Kevin Spacey's creepy Frank Underwood video: now with Director's Commentary

This director's commentary of the bizarre Kevin Spacey video that heralded his being charged with felony indecent assault and battery this week doesn't explain what in the hell Spacey was thinking when he filmed it. It is, however, an absolute improvement over having to listen to the cornered megalomaniac blather in that tired, far from endearing Frank Underwood drawl.

Thanks to James Urbaniak (AKA Skip Sullivan) for bringing us all a little holiday cheer. Read the rest

Kevin Spacey charged with felony indecent assault and battery, releases video as Frank Underwood

The Boston Globe is reporting Kevin Spacey has been charged with felony indecent assault and battery of a teenage boy. The alleged incident, which took place in a Nantucket, MA bar in 2016 was brought to law enforcement's attention by the boy's mother, Heather Unruh, a former news anchor for WCVB in Boston.

From the Globe:

In Nov. 2017, during an emotional news conference, Unruh publicly accused Spacey of sexually assaulting her son.

Unruh said that in July 2016 her then 18-year-old son was at The Club Car, where the actor was among the late-night crowd in the dimly lit restaurant. Her son was mesmerized by Spacey and told him he was old enough to drink, Unruh said previously.

Unruh said Spacey purchased alcohol for her son until he was drunk and then stuck his hand inside the man’s pants and grabbed his genitals. During the encounter, Unruh said, her son tried to shift his body away from Spacey but was “only momentarily successful.” The actor urged her son to accompany him to an after-hours party to drink more, she said.

Unruh said her son fled the restaurant when Spacey excused himself to use the bathroom and a woman urged the youth to run. He sprinted to his grandmother’s house and told his sister what happened, Unruh said. The siblings then called Unruh, who traveled to Nantucket in the morning, she said.

Shortly after the charges were revealed, Spacey posted a bizarre video on his official YouTube channel, seemingly in character as Frank Underwood from House of Cards. Read the rest

Weekend Tunes: Robert Plant - House of Cards

It's been a while since I took the time to listen to Robert Plant's outstanding Band of Joy. Given everything that's happened over the past two years or even the past few days in North America, the album's second track, House of Cards, feels a little bit too real for Sunday afternoon listening. Read the rest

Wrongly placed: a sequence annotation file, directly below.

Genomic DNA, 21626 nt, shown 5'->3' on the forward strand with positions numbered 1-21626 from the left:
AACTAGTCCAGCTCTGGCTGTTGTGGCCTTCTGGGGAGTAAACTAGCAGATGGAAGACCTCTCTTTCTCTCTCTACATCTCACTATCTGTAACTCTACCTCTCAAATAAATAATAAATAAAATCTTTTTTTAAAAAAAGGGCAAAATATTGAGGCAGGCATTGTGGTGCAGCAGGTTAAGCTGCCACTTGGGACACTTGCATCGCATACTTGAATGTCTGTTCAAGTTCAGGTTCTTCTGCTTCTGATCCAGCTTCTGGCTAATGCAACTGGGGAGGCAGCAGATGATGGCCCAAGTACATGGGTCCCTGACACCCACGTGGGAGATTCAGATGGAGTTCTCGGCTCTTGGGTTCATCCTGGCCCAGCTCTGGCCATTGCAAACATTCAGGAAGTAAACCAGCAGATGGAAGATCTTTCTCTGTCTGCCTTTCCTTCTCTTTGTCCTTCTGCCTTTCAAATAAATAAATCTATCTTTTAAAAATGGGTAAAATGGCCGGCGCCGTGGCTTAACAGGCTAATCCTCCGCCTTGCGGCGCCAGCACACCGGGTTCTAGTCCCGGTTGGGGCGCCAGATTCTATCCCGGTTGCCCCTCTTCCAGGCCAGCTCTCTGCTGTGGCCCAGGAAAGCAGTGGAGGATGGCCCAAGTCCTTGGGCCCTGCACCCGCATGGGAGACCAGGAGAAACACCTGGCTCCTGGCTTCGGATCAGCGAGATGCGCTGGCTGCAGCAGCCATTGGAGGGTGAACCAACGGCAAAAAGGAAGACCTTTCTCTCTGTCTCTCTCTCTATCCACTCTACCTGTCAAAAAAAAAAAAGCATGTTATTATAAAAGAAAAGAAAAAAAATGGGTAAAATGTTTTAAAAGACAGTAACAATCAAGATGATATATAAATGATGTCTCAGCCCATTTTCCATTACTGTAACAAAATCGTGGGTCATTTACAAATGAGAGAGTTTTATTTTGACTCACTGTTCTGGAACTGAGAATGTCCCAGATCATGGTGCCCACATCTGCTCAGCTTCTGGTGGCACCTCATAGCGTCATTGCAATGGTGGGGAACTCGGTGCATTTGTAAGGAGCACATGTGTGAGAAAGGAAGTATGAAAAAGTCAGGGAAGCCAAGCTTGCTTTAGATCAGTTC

Game store accused of opening collectible card games and resealing them

A Magic:The Gathering pre-release kit [Amazon] is about $25 and contains six booster decks and a D20. What would you think if you bought 14 such kits from your local game store, received not one good card, then bought another kit at a grocery store and spotted that it was shrinkwrapped differently? Read the rest

Kevin Spacey made 'House of Cards' set 'toxic' with sexually 'predatory' behavior, sources say

Eight current or former "House of Cards" employees claim they were sexually harassed and/or physically sexually assaulted by Kevin Spacey. Read the rest

House of Cards, US vs UK editions

2013's House of Cards, starring Kevin Spacey as a ruthless politician on his way to the top, was based upon 1990's House of Cards, starring Ian Richardson as a ruthless politician on his way to the top. They are both brilliant shows (catch a scene from the earlier version above), and an excellent illustration of the differences between American and British politics, drama and humor.

The comparison between the U.S. and U.K. versions of this program shows something about why I feel so profoundly American (rather than British), but also why the Brits excel at just this kind of thing. There are lots of tough breaks in Kevin Spacey's House of Cards, but in the end there is a jauntiness to it. People kill themselves; politicians lie and traduce; no one can be trusted -- and still, somewhere deep it has a kind of American optimism. That's us (and me). USA! USA! It's different in the UK version. Richardson's Francis Urquhart reminds us that his is the nation whose imagination produced Iago, and Uriah Heep, and Kingsley Amis's "Lucky Jim" Dixon. This comedy here is truly cruel -- and, one layer down, even bleaker and more squalid than it seems at first.

Both editions are on Netflix—the UK one is only a four-hour miniseries, too. Read the rest